Organizations are recognizing the importance of data in this era of digital transformation. And it’s just as important to determine how data is visualized for quick interpretation. In some cases, datasets aren’t so clear-cut that a bar chart or pie chart is enough to demonstrate the numerical values and reflect what they mean. That’s why some business users turn to logarithmic charts and scales to better address intervals in data and paint a better picture for the sake of insight and analytics.
Understanding Logarithmic Charts
A logarithmic chart uses a logarithmic scale rather than a linear value like a bar chart. With logarithm scales or “log scales,” the end value could be the same as the linear value, while the spaces between the values are different. This helps to display data over a large range of values in a compact form for greater visual ease. Logarithms are non-linear, and they’re another way of writing exponential equations. This allows the separation of the exponent on one side of an equation so that it’s easy to assess the rate of change based on exponential growth.
Logarithmic scales are used in circumstances where not everything across the bulk of the data is equal. Think of this as a thermometer. You won’t notice a five-degree temperature change on an average spring day, but you’ll notice it on a blazing hot summer day. These log scales are more common than you think. For example, the Richter scale measures the seismic shifts that lead to earthquakes. Displaying this on a linear scale doesn’t deliver the same demonstration of exponential functions that a logarithmic plot shows in amplitude.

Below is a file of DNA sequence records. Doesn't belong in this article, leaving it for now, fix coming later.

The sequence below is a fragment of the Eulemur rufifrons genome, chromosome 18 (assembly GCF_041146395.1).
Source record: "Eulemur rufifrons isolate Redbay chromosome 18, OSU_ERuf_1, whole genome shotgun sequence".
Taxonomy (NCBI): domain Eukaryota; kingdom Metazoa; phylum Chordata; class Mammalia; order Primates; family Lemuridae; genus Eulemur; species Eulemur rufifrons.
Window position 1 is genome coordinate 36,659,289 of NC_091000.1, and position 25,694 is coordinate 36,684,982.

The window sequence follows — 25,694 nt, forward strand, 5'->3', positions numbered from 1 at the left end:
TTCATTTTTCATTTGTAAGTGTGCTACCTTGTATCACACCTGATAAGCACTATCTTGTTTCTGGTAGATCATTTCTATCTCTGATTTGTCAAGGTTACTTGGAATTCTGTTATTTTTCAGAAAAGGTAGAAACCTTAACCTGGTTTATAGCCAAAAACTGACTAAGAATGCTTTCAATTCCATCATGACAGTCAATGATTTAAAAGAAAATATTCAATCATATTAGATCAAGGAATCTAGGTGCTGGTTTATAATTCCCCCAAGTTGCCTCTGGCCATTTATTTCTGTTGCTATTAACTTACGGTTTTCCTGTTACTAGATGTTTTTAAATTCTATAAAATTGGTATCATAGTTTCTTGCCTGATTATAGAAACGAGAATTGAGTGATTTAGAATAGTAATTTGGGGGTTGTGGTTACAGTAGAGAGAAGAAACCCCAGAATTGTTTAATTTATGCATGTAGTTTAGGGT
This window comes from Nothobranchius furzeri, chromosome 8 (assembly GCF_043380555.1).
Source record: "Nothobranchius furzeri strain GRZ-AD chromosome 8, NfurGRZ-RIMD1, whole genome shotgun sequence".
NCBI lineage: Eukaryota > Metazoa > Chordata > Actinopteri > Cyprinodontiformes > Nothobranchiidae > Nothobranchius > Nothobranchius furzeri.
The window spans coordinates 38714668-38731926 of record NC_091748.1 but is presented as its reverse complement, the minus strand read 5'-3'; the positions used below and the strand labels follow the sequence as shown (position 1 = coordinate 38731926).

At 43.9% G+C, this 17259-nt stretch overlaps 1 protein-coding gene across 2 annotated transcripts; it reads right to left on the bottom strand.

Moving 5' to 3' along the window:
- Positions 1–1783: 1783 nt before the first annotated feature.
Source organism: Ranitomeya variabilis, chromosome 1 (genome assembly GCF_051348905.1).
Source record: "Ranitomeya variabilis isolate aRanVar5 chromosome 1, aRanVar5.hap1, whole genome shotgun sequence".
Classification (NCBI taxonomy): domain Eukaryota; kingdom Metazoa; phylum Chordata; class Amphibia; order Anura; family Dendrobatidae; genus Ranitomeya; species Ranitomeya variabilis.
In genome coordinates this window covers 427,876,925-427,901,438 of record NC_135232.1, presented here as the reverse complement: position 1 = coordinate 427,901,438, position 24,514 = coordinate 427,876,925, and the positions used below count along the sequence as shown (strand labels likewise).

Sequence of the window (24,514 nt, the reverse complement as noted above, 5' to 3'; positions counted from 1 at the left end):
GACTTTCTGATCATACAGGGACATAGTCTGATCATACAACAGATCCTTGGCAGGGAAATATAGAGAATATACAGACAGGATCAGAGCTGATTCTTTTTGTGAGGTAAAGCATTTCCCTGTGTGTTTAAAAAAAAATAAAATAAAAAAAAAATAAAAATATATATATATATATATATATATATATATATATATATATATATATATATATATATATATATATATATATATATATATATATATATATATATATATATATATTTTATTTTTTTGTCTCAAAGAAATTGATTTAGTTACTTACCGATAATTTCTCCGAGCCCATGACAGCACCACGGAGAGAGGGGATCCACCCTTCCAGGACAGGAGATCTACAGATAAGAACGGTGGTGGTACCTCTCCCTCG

When to Use Log Scales and Charts
A logarithmic scale is used in two different circumstances: when data covers a large range of values or when data contains exponential laws. A logarithmic chart is ideal in two scenarios. In one use case, there could be a skewness toward large values in datasets or points that are much smaller or larger than the remainder of the data through those input quantities. This is useful in the sales realm to determine profits for a chain retailer. Log charts and scales even help pinpoint the numbers for every location, which can be more useful in comparison to a linear chart that can only emphasize top sellers across the United States.
Logarithmic charts are also used to show a percentage shift or factors of multiplication. For example, if that chain retailer sold a new product and doubled product sales each year, a traditional bar chart would only show a sharp uptick. However, a logarithmic scale will show the doubling annually. The linear chart, which has become commonplace across businesses to just get some simplified visuals, only shows the number of products over time. A logarithmic chart shows the rate of change, providing a better assessment for decision-makers.
Examples of Logarithmic Charts
To make trends easier to see and display a wider range of data, there are a few chart types that work well with logarithmic scales. Bar charts don’t work well because they require visual length assessment. Meanwhile, a dot chart provides a far less cluttered visual. This clearly shows values across horizontal and vertical scales, unlike bar and column charts. A line chart is also common for log scales, clearly showing trend lines to emphasize the strength of logarithmic charts.
Specialized stock and share charts have become a tremendous asset to show trends and patterns, like rate of increase, in a logarithmic fashion that is easily understandable. This includes candlestick charts, Kagi charts, and Renko charts. These types of charts show a range of information from stock prices to general sentiment in customer service, converting datasets into remarkable insights that are a great part of any business arsenal for better business processes.